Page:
What if Guy Maddin remade The Island of Dr. Moreau and it made it super gay? It’d probably be something like Bertrand Mandico’s The Wild Boys, which is an all-out unusual experience. Part coming-of-age narrative, part gay fantasia, part ripping sea yarn, the film follows a group of five boys who get out of hand and commit a terrible crime. A Dutch sea captain comes along and says he can reform them, so off they go on his boat and head for a mystical island with bewildering powers. Some of those powers lead to sexual gratification. Other powers lead to bodily transformation. If I say any more, I’ll take out all the fun and surprise of the endeavour, so I won’t. Just be prepared to marvel at how well Mandico pulls off some of his trickery, which is a vital part of the film’s success. And please don’t look at the IMDb page, either. Better yet, go into this knowing as little as possible.
The latter part of the film, which introduces the island and finds the characters exploring its mysteries, is the clear highlight here. The production design is superb and littered with hidden details. My advice: keep your eyes peeled in every corner of the screen, for you never know what you might spot. What comes before—the lengthy stay on the captain’s boat—is less involving, because the set is cramped and the action repetitive. Worse yet, the weather is made to be perpetually stormy, so much of this part of the film consists of rain battering the characters while they yell over each other. It’s also the portion that I think isn’t filmed as well as it ought to have been. On an aesthetic level, it doesn’t work when compared to the island material, and because it takes up so much of the film’s middle, the difference in quality is all too noticeable. Condensing this section would not have hurt the film in the least.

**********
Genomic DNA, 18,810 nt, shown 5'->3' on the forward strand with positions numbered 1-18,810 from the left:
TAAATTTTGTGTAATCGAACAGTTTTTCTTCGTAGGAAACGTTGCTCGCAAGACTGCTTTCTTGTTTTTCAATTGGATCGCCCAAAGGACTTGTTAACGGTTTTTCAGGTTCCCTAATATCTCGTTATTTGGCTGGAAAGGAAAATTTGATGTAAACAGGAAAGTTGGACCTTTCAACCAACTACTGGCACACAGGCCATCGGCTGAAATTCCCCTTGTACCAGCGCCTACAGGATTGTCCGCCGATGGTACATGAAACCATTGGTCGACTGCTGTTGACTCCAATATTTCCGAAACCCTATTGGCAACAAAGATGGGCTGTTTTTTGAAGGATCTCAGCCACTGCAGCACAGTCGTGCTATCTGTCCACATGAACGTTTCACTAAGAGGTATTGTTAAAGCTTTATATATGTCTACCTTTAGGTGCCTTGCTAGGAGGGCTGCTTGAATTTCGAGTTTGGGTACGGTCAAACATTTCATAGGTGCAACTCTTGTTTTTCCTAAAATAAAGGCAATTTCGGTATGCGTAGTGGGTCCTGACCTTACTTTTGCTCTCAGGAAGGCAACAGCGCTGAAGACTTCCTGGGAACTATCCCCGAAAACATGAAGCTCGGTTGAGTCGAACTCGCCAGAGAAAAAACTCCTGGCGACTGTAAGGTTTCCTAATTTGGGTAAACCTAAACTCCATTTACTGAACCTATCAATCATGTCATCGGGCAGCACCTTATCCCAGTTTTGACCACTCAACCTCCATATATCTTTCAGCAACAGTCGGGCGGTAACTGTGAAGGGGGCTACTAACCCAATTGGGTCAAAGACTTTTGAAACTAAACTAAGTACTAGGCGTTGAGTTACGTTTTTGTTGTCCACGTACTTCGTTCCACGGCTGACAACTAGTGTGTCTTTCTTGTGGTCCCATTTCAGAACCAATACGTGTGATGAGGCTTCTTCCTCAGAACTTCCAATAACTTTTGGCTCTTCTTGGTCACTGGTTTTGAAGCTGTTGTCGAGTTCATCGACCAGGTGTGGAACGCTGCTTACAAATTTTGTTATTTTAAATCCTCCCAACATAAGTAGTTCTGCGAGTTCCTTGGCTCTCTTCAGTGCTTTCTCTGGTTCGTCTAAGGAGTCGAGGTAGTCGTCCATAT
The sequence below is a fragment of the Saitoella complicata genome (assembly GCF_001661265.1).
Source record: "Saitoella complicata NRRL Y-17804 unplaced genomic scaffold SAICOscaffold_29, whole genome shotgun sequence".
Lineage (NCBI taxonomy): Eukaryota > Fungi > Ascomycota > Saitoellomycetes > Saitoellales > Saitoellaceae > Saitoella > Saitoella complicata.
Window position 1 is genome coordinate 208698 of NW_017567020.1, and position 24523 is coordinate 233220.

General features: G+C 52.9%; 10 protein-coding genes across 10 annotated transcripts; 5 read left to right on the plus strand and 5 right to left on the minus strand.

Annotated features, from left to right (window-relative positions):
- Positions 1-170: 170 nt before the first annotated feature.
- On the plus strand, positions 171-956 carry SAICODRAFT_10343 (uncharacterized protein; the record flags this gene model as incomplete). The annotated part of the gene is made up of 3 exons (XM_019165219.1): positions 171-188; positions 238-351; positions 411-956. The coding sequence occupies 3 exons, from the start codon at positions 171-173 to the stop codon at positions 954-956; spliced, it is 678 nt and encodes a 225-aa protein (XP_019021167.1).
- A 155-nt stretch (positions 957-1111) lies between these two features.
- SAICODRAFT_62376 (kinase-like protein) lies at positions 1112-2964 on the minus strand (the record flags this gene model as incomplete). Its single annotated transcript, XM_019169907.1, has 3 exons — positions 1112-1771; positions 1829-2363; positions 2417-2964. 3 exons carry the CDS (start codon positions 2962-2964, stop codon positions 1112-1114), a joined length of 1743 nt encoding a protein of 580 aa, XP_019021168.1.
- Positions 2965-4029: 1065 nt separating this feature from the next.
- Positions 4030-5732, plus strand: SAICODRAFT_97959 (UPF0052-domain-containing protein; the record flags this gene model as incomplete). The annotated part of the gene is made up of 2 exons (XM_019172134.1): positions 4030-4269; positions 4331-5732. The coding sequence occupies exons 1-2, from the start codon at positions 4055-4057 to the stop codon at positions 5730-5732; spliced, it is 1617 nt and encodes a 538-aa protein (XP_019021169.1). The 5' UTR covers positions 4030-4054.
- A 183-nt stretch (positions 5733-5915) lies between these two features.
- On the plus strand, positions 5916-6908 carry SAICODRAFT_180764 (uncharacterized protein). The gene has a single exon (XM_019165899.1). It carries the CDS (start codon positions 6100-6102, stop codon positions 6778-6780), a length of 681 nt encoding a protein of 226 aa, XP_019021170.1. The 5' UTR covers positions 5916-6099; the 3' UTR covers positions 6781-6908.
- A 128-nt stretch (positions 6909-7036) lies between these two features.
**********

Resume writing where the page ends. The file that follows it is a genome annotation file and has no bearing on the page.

I won’t say that the section sinks the film (pardon the pun). It makes it messier and less involving, but once we get to the island, the transformational aspects of the story unfold in an irresistibly fable-like manner. It’s easy to forgive the film’s weaknesses at this point because of the payoff’s sheer audacity. Mandico leaves nothing on the table here, and for that I must give him credit. It doesn’t all work, but when it does, it’s something to behold.